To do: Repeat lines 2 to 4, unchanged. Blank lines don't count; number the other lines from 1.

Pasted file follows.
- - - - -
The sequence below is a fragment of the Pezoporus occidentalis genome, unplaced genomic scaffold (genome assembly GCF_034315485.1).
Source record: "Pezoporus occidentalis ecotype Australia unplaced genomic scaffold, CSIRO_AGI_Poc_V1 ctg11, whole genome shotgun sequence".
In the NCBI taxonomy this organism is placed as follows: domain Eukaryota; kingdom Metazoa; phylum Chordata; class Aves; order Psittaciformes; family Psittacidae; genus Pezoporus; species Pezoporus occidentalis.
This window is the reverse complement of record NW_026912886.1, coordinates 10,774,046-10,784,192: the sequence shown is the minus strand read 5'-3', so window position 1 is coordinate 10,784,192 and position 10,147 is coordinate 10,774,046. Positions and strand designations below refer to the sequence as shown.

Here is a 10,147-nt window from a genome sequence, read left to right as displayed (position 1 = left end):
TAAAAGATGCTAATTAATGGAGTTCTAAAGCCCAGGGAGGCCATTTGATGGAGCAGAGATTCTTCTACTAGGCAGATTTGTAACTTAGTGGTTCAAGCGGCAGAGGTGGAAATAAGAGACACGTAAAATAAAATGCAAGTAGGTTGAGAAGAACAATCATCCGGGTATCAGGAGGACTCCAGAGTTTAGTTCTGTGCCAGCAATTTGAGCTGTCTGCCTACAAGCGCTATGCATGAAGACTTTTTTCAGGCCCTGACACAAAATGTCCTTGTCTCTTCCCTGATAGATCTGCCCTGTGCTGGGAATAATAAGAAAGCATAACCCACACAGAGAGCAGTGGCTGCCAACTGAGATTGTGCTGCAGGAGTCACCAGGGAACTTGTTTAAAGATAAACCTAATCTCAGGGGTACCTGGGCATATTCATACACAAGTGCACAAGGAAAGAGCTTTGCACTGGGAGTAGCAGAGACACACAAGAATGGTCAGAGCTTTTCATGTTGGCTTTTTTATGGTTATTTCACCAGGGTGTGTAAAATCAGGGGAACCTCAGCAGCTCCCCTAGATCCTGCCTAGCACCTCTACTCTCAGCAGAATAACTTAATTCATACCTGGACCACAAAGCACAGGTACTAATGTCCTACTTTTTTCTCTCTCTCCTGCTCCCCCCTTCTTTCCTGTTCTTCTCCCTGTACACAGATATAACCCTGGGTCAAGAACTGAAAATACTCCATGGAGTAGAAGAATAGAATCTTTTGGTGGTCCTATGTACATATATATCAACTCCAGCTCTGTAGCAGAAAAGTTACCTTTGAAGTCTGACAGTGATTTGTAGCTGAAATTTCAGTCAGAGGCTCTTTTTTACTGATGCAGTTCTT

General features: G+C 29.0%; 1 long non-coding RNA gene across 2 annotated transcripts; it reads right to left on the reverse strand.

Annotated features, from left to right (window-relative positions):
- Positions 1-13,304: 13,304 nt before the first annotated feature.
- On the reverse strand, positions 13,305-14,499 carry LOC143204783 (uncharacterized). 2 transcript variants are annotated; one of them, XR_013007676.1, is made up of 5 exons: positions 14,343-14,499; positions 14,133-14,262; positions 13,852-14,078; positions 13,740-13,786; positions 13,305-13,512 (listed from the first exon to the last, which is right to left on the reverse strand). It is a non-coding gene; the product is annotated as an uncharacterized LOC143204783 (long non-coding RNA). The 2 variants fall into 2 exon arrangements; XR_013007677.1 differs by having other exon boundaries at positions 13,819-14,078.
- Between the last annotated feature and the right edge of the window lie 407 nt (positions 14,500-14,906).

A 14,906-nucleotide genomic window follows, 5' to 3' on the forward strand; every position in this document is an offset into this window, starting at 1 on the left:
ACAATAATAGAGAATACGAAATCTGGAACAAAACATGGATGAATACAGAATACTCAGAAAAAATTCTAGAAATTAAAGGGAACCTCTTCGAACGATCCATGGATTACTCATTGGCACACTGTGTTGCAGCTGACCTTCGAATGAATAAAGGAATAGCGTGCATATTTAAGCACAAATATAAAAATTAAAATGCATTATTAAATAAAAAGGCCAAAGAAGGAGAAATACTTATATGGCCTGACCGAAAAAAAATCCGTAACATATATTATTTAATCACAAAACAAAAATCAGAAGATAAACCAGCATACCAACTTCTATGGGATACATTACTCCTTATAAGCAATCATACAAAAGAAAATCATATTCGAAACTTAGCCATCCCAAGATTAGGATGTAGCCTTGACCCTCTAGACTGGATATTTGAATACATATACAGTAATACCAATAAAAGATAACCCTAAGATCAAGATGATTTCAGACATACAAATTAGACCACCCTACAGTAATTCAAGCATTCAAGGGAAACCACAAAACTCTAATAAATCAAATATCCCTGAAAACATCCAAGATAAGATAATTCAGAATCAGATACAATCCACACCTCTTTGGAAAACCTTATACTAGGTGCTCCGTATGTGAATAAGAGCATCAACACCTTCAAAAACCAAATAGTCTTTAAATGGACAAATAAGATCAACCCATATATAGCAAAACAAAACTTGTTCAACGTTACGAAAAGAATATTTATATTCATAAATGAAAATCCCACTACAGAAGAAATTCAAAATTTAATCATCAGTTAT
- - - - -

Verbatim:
Source record: "Pezoporus occidentalis ecotype Australia unplaced genomic scaffold, CSIRO_AGI_Poc_V1 ctg11, whole genome shotgun sequence".
In the NCBI taxonomy this organism is placed as follows: domain Eukaryota; kingdom Metazoa; phylum Chordata; class Aves; order Psittaciformes; family Psittacidae; genus Pezoporus; species Pezoporus occidentalis.
This window is the reverse complement of record NW_026912886.1, coordinates 10,774,046-10,784,192: the sequence shown is the minus strand read 5'-3', so window position 1 is coordinate 10,784,192 and position 10,147 is coordinate 10,774,046. Positions and strand designations below refer to the sequence as shown.